China’s ‘backdoor mentality’ has led to a scalping epidemic

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    People rush into Peking Union Hospital in Beijing, China, early April 6, 2016 Reuters/Kim Kyung-Hoon
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    People wait to enter Peking Union Hospital early in the morning in Beijing, China, April 6, 2016. Reuters/Kim Kyun-Hoong
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Ticket scalpers have been a nuisance in China’s big cities since the 1980’s. Referring to the practice of reselling tickets (or shares) for a quick profit, scalping is illegal in China, yet scalpers are easily spotted at sporting events, theatre performances and even train stations in Shanghai and Beijing.

Just last week, scalpers demanded sky-high prices for Shanghai Disney Resort’s opening day tickets. Standard prices were officially going at 499 yuan (AU$77) for peak times and 70 yuan ($370) for other periods, but scalpers on Taobao, one of Alibaba’s online shopping platforms, jacked up ticket prices as much as ten-fold.

But no scalpers are despised more in the country than those re-selling tickets for hospital visits. Most hospitals in China issue tickets to patients to determine the order in which they are seen for non-emergency treatments. These tickets,often sold for a fee, aim to prevent disorder and queue-cutting when hordes of people simultaneously seek medical attention. However this system seems to have backfired, as it enables scalpers to buy up all the tickets for hospital visits, and re-sell them to desperate patients for obscenely high prices.

In January a video showing a furious young woman denouncing scalpers outside Beijing’s Guang’anmen Hospital went viral on the Chinese microblogging website Weibo. In the video the woman, who is unidentified, said that scalpers wanted 4,500 yuan ($685) for a ticket worth only 300 yuan ($45).

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She also talks about trying for two days to get a registration ticket so that her paralysed mother could see a doctor, but to no avail. The woman finally took her ill mother home, and according to Beijing Youth Daily, began receiving threatening phone calls from scalpers after the video was aired.

Despite facing threats, the woman’s public outcry rallied support from thousands of fellow frustrated Chinese citizens who flooded social media with posts expressing anger at scalpers and their unethical tactics. This eventually led to Chinese authorities pledging to look into the issue.

Police have been cracking down and detaining scalpers in Beijing and Shanghai in recent months, bringing to light some heinous crimes. For instance on January 29 security guards at Shanghai’s Ruijin Hospital were caught red-handed accepting bribes from scalpers. In Beijing, approximately 240 scalpers have been arrested this year alone.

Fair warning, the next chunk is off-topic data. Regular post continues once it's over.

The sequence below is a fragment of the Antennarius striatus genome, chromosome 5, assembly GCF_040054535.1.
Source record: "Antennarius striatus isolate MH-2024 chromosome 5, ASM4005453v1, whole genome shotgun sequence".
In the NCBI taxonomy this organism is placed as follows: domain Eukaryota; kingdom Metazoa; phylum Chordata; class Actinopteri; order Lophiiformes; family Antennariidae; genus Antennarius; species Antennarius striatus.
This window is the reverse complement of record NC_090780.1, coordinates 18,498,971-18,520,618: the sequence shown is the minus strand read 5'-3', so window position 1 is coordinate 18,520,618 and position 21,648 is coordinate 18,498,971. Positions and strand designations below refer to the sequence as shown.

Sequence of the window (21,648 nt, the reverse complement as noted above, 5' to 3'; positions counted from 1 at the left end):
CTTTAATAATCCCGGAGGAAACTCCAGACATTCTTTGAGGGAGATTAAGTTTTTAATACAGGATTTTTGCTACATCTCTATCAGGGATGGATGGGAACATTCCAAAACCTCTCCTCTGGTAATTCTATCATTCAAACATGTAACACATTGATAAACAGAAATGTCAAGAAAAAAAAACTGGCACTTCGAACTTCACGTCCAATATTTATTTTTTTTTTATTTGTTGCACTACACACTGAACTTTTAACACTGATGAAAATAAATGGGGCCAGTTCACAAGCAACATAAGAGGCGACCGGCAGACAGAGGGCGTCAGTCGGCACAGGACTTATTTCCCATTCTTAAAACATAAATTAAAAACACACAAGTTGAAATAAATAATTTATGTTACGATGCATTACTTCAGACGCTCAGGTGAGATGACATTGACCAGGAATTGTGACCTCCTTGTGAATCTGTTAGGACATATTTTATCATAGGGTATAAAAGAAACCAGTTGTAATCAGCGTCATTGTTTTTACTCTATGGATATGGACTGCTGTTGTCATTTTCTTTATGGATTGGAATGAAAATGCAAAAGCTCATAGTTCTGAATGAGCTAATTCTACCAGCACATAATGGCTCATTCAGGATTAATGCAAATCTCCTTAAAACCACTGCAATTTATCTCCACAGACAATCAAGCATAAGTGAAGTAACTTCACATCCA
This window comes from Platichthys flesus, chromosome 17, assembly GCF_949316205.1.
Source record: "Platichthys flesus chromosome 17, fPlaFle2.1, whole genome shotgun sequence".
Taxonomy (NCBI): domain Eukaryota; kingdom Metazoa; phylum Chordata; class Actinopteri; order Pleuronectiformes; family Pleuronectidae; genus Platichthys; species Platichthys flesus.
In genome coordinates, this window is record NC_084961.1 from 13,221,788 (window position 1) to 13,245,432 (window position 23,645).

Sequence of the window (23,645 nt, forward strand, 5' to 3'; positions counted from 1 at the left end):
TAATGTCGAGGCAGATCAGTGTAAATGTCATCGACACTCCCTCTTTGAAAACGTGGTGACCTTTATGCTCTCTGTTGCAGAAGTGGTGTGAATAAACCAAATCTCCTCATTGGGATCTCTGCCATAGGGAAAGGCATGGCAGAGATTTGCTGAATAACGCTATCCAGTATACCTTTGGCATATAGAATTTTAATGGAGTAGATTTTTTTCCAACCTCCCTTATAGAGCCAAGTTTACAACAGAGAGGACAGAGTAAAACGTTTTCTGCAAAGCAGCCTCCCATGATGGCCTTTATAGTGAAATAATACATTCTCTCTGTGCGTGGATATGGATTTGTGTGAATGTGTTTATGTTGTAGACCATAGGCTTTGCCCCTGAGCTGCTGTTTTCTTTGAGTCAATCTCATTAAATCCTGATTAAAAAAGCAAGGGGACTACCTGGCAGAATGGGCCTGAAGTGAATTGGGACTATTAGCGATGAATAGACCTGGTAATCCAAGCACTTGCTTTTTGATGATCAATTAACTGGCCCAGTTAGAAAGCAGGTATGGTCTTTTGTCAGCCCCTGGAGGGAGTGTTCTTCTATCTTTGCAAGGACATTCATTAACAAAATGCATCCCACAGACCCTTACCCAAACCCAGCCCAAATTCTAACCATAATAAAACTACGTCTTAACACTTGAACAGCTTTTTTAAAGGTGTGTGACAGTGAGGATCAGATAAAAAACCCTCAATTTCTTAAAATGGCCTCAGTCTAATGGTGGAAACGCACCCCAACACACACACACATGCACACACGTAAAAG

However Chinese police officer Feng Jianqi recently told Reuters that it’s not realistic to completely eradicate scalpers as it’s just too difficult a task.

But why exactly do scalpers have the upper hand in this economic power-play?

China’s bigger cities like Beijing and Shanghai are vastly overpopulated, which means everything on offer in these cities -- from doctors to theme-park tickets -- is in short supply, which of course drives up prices. With over 24 million people living in Shanghai, scarcity has created a thriving micro-economy for scalpers. Adding fuel to the fire is the stream of Chinese rural-folk who frequently venture to China’s major cities in hopes of better quality goods and services.

There is also a demand for scalpers amidst China’s wealthy. Last year, China recorded over one million high net worth individuals (HNWI) -- people with investable assets over RMB 10 million ($1.6 million). Many of these super-rich made their fortune in information technology, biotechnology and alternative energy, with a whopping 80 percent under the age of 50.

According to Caixin Media most of these rich people would rather pay somebody to stand in line for them, so they can get on with their busy schedules. And while it might be time-consuming for scalpers to wait in line ahead of everyone else, the work brings in a lucrative sum with minimal effort, making it an appealing ‘career’ for many migrants and the uneducated from other provinces.

The scalping trade also thrives on Chinese residents’ age-old fixation on short cuts, even when it comes to mundane tasks, a Shanghai Daily journalist pointed out. 

“The mentality is like this: why should someone enter through the front door when they can pull a few strings and get in through an unofficial channel?” journalist Doug Young explained.

In fact, scalping has become so pervasive that it’s almost expected that there will be a ‘back-door’ entry to an event.

“I once wanted to go watch the Lion King but there were no tickets left. Yet we still went there since we were sure that people would be standing outside reselling tickets,” 20-year-old Serena Dong, a native of Shanghai, told IBTimes Australia.

But the issue of insidious scalping in China really only sheds light on the magnitude of Chinese President Xi Jinping’s challenges: He’s got to find a way to overhaul a creaking, corrupt and underfunded public health system to fulfil a promise of affordable and accessible healthcare to all.

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